Beginning with her first song, "Open the Door", Judy Collins had her audience at the Café Carlyle on the opening night of her two-week run in thrall. A performer for 56 years, her crystalline sound, whether she's accompanying herself on acoustic guitar or at piano, rang clear. Not a glass clanked, nor dish rattled. And that's for the intimate supper club the Café Carlyle epitomizes. The last time I heard her sing "Amazing Grace", she commanded the stage at a ballroom in the Hilton with 2200 guests to the same effect of rapt euphoria. There's nowhere else you'd wish to be than with her singing for you.
Collins, a vision in white, sprinkled her set of favorites with some delicately suggestive gossip about the songwriters she was covering: wearing a terry cloth robe, she listened as Bob Dylan composed "Mr. Tambourine Man"; Joan Baez wrote "Diamonds and Rust" about Dylan (he was reportedly not nice to her); and, Stephen Stills' (with Crosby and Nash) "Helplessly Hoping" (they had a romance; he wrote "Suite: Judy Blue Eyes" for her). Leonard Cohen, whose songs she made famous for years, suggested she write her own: and she did, and performed "Arizona" and "Since You've Asked".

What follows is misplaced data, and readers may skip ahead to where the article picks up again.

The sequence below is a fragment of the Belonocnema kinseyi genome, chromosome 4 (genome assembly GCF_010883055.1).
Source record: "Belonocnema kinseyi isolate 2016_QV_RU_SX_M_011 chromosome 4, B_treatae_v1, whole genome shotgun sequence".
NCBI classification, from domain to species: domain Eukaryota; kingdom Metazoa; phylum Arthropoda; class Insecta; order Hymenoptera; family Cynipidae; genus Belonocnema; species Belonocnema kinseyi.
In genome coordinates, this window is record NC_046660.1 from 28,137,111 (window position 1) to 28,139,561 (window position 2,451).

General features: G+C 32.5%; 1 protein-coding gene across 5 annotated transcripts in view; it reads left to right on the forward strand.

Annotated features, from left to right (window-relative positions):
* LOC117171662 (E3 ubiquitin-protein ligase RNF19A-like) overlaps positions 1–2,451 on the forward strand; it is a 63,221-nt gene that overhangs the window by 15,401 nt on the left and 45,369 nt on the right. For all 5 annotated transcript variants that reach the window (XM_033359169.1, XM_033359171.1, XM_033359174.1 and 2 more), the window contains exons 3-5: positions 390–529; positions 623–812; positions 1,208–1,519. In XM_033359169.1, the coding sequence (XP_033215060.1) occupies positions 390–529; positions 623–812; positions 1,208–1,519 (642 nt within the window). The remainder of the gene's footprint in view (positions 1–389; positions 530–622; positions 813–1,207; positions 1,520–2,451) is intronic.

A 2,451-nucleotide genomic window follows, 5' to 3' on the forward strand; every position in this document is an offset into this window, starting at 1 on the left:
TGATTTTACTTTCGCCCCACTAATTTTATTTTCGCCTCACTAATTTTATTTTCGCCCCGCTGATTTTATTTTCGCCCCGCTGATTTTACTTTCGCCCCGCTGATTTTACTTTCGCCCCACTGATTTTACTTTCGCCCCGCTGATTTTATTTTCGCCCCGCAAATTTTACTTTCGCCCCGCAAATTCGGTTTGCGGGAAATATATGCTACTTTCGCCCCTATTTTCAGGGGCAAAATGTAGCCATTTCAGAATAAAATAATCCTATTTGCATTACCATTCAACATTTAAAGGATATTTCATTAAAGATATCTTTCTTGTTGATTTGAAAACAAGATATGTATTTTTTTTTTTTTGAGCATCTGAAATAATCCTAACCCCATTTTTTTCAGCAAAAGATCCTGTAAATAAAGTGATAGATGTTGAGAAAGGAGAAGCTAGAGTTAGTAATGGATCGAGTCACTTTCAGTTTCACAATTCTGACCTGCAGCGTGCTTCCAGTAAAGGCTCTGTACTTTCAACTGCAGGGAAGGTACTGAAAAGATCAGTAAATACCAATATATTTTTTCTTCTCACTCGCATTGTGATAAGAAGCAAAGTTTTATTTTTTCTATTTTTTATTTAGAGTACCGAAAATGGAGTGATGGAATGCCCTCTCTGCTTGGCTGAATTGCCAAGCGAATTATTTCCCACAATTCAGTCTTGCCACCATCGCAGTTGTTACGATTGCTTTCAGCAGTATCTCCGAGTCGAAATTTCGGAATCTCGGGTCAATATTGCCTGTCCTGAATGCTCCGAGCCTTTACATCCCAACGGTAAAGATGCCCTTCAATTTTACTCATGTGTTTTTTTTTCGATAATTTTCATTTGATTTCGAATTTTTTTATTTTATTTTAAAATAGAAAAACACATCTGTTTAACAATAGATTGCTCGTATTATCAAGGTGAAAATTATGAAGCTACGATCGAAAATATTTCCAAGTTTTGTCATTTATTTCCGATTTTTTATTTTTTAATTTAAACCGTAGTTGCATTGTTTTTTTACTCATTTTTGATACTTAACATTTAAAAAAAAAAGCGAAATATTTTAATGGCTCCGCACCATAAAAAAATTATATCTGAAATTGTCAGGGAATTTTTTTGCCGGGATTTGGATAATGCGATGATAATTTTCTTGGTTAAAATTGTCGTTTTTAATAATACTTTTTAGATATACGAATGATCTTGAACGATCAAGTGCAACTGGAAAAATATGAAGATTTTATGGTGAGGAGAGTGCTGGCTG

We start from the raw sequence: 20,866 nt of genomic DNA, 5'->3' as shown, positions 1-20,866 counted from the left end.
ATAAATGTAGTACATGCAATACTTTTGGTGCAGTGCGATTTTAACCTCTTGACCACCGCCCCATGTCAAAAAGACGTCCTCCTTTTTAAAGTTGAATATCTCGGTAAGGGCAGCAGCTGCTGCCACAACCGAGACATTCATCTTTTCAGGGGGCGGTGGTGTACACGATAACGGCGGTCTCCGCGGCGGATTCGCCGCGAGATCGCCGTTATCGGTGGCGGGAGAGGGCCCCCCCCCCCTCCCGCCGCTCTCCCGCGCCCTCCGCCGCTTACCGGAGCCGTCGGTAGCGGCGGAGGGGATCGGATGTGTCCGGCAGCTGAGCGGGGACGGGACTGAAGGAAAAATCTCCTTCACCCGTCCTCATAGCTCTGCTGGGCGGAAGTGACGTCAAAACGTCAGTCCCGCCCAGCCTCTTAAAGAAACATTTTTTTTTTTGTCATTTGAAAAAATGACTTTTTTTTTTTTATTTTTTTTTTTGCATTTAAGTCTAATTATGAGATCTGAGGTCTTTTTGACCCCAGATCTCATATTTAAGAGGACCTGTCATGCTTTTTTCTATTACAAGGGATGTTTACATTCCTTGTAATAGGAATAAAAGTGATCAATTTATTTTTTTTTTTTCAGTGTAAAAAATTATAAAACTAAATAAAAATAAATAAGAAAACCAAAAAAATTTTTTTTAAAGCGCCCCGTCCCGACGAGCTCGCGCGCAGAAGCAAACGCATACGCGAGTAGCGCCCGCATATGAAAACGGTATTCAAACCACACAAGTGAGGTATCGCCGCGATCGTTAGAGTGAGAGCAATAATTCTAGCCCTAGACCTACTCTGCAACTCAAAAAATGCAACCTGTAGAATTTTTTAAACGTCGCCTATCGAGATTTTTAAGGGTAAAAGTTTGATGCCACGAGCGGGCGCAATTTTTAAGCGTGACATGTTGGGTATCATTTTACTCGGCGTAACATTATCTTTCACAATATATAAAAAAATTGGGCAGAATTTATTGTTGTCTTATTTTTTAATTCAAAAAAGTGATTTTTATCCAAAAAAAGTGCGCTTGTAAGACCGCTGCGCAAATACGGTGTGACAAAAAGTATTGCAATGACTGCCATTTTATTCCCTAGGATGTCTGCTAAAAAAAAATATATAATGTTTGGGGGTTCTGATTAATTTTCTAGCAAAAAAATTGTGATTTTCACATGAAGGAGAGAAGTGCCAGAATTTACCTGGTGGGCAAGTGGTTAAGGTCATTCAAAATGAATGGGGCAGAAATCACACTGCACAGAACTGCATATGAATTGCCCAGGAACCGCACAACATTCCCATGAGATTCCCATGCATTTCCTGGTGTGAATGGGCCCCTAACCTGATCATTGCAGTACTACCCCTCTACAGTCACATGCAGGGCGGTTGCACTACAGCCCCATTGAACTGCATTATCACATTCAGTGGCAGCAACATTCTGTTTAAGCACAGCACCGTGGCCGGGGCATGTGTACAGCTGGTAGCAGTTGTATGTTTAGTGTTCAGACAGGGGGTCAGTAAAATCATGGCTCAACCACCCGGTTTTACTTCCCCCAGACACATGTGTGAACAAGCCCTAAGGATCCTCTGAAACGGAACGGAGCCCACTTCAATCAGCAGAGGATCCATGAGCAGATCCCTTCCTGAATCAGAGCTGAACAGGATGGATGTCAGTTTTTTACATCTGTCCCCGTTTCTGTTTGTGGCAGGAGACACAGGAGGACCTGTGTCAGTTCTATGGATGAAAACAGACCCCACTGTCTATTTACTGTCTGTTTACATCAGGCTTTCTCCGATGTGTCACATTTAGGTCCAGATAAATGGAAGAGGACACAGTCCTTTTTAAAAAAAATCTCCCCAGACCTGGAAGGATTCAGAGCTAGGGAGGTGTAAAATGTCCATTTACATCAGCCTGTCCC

Collins paid homage to Stephen Sondheim, with "No One is Alone" from Into the Woods, and "Send in the Clowns," from A Little Night Music, and to her father with her own "My Father." Born in 1939, the same year as Wizard of Oz, she said her mother named her for Judy Garland to her father's claim that Judy came from the Bible's Judith, the one who cut off the head of Holofernes.
This was her eighth year at the Carlyle, and so with grace, and after thanking her music director and accompanist Russell Walden, and her partner Louis Nelson, she acknowledged the head waiters, Tom and Errol, and Lisa, the maître d'. She must have felt, as we all did in the hush of that room, at home.
A version of this post also appears on Gossip Central.